Congratulations! As you close out this academic (and calendar) year, we hope you can look back at your time in the classroom with immense pride. Between grading, teaching, researching and personal commitments, the impact you’ve had on your students might fly under the radar. That’s why we sat down with eight student leaders and asked them what they enjoyed most about their academic journey this past year. Here’s what they had to say.
1. Bridging the gap between the classroom and the workplace
How does your course material prepare students for their future careers? Today’s learners appreciate the value of real-world, applicable learning that allows them to explore their own passions. Danny Brodson, an Aviation Management and Finance major at The Ohio State University, applauds his professor Ty Shepfer for connecting students to campus resources that get them one step closer to their dream roles. “Before class even began, Ty invited me to an alumni session with Boeing. He knew that my passion for aviation would be perfect for this guest speaker. That meant a lot to me,” says Brodson.
Alumni and teaching assistants play an equally important role in preparing students for the next chapter beyond the classroom. Steven Gross, a Finance student at Florida State University—and a learning assistant to professor Stephanie Dillon—takes a community-first approach to student success. For Gross, it’s not just about helping students master chemistry concepts, but also about honing the skills needed for long-term success. “We usually work with pre-medical students, so it’s really about keeping them on top of their STEM courses and helping them prepare for entrance exams such as the MCAT,” Gross says.
2. Offering smaller, interactive lessons over high-stakes tests
It’s no doubt that learners arrive at your course with varying degrees of preparedness. But as these students share, the single, high-stakes exam shouldn’t be the entire story. Lauren Contreras, a Chemistry student at CUNY, Hunter College, in professor Kirsten Grant’s course, appreciates the visual and sensory-rich approach to pulse checks. “Dr. Grant asked students to physically act out the process of how particles attract. It was a funny and entertaining way to better understand the material,” Contreras shares. Lauren D’Entremont, a Biology major at the University of Massachusetts, Lowell, also praises her Forensic Psychology professor Neil Shortland for making learning more experiential—and Top Hat’s click-on-target question was partly to thank. “He would show us a crime scene and ask us to click where we thought the perpetrator entered. It was appealing because it switched things up compared to full-on lectures,” D’Entremont shares.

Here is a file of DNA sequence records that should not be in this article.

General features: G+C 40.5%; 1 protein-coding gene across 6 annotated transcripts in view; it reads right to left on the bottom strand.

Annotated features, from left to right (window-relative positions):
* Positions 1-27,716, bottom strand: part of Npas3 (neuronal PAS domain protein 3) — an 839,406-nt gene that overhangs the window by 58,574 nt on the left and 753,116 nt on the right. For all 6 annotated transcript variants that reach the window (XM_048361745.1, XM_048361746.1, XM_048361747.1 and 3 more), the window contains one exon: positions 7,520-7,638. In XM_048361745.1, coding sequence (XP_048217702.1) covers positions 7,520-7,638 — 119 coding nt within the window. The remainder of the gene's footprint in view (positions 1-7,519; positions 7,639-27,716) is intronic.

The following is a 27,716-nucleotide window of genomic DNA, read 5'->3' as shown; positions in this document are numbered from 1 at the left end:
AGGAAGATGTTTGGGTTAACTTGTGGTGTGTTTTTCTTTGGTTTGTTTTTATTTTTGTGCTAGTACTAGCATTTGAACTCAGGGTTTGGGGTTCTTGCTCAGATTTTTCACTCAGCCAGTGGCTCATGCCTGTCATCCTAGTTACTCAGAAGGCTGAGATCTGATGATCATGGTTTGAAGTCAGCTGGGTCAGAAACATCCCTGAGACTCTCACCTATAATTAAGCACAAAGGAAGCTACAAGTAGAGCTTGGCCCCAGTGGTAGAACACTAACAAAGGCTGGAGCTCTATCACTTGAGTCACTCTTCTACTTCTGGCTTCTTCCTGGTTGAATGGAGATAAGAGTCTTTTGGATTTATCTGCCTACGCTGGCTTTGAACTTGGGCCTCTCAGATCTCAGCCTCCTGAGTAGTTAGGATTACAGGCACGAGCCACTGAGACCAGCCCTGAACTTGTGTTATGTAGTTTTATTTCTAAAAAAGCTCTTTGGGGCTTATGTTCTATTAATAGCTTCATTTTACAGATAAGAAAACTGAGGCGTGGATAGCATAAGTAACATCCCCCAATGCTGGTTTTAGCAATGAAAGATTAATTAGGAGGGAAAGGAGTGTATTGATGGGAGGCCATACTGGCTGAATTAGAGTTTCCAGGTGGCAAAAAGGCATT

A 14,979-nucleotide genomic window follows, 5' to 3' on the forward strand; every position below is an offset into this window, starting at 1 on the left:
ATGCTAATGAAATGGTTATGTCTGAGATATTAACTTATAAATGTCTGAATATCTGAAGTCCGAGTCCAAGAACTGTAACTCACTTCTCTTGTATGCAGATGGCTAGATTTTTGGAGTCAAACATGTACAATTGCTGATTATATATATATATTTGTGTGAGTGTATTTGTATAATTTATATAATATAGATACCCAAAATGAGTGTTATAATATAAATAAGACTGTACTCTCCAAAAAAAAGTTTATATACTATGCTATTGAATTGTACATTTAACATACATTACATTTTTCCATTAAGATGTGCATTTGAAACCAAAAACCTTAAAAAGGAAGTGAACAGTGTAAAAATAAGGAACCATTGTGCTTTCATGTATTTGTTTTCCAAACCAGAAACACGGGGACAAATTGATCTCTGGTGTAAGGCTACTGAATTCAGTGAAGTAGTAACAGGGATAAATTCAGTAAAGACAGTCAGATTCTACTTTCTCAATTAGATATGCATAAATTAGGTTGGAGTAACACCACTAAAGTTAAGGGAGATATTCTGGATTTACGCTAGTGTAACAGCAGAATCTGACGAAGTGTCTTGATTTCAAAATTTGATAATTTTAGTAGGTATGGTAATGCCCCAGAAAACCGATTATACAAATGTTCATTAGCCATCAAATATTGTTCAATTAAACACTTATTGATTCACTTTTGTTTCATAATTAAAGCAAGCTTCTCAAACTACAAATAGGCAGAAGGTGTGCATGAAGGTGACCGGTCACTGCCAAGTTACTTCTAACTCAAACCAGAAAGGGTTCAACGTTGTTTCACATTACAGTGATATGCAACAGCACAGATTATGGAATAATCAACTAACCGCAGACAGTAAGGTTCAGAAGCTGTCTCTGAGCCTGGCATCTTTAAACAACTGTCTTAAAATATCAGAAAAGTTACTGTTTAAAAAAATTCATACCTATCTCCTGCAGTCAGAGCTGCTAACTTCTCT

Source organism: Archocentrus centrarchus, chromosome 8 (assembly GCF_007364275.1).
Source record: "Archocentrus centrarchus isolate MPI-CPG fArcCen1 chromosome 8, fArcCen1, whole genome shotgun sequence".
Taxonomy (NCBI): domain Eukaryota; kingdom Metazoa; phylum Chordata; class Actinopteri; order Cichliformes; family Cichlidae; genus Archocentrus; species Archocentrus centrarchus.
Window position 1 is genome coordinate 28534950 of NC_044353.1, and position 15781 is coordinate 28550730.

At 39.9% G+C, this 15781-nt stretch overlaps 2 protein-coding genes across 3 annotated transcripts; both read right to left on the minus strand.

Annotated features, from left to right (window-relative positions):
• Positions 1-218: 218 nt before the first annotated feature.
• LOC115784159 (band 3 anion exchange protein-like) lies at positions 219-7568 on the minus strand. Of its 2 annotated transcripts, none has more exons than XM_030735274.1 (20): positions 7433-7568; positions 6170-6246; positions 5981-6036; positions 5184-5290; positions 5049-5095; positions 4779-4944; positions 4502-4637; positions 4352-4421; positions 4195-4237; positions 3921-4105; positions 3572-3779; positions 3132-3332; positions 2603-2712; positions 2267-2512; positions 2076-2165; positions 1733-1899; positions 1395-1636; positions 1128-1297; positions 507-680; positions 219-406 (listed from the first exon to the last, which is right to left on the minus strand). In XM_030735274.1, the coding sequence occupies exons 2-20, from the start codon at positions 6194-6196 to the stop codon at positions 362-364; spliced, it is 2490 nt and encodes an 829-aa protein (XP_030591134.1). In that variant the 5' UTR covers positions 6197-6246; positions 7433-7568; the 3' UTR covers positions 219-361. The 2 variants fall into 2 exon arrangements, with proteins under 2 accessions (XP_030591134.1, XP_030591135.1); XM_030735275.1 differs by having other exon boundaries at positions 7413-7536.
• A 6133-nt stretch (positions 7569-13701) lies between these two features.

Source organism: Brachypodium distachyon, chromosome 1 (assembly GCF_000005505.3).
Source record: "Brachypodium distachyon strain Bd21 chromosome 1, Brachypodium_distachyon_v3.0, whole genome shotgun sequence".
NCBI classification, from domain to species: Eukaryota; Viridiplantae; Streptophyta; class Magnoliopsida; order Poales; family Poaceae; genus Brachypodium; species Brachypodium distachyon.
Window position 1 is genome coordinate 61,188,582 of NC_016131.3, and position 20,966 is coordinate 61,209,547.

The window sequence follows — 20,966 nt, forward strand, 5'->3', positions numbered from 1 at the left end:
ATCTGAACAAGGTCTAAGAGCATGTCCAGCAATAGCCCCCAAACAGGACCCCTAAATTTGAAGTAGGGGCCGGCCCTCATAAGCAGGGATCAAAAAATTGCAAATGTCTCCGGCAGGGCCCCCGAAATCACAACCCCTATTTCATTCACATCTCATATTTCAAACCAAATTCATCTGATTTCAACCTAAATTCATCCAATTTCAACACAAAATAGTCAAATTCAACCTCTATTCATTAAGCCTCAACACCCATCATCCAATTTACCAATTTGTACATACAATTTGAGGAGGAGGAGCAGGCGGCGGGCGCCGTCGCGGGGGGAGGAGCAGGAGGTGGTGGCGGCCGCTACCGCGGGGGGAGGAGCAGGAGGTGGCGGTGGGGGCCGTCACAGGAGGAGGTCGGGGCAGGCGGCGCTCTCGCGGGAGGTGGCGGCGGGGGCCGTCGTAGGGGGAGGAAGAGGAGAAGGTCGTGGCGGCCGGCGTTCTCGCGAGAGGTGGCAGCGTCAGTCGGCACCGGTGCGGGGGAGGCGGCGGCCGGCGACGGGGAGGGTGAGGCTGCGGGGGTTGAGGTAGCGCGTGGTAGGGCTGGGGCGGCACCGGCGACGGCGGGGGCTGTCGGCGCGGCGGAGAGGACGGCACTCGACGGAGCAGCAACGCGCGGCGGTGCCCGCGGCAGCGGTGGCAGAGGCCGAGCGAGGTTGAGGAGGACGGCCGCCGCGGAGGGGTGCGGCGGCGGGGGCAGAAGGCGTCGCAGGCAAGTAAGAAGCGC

Making learning fun and interactive during lectures is a great start. And students like Ricardo Cardenas, a Public Health major at the University of Texas, El Paso, enjoyed how media, discussions and poll questions were peppered throughout his assigned textbook in Top Hat. As a member of Generation Z, Cardenas appreciated reading bite-sized snippets versus walls of text. “It doesn’t feel like a huge PDF. The material is presented in a way that’s not menacing—it feels like you’re reading something from the New York Times or The Washington Post,” he says.
3. Offering in-depth, personal feedback early on
Feedback. Does the word inspire you or make you sweat? No matter what form it takes, feedback from student to instructor and from student to student makes a huge difference in the learning experience, as Laila Hayes, a Biology student at Florida State University, found in professor Sam Martin’s course. “She would ask us if she could improve in any areas of her teaching. Being so open to our concerns and issues made me feel like she actually cared about how we can learn better,” says Hayes.
It’s not lost on students when faculty go the extra mile to help them hone their study skills. William Hidalgo, an Aerospace Engineering major at the University of Central Florida, recalls how his professor broke down the stigma that can come with attending office hours. “We used this time to practice homework in front of our professor who gave instant feedback and could confirm whether the knowledge from readings stuck,” he says.
Letter grades only go so far in helping students engage deeply in their learning. But when instant, guided feedback is introduced, students are better equipped to close their knowledge gaps. Alena Lateef, a Neuroscience major at Wilkes University, shares how professor Amy Bradley uses Aktiv Learning—a platform that helps students visualize chemical structures, dimensional analysis and more—to give students a chance to identify areas they may need help with in advance of larger tests. “Aktiv gave me a great foundation for organic chemistry. We were able to practice and get feedback as well as get opportunities to fix our answers,” Lateef shares.
At Top Hat, we thank you for all that you’ve done throughout this academic year to support student success. Check out our talk, “Inclusive Communication,” where you’ll hear how Dr. Vjii Sathy and Dr. Kelly Hogan—best-selling authors and instructors—empower students with opportunities to apply knowledge, take risks and learn from mistakes. Watch the on-demand talk now!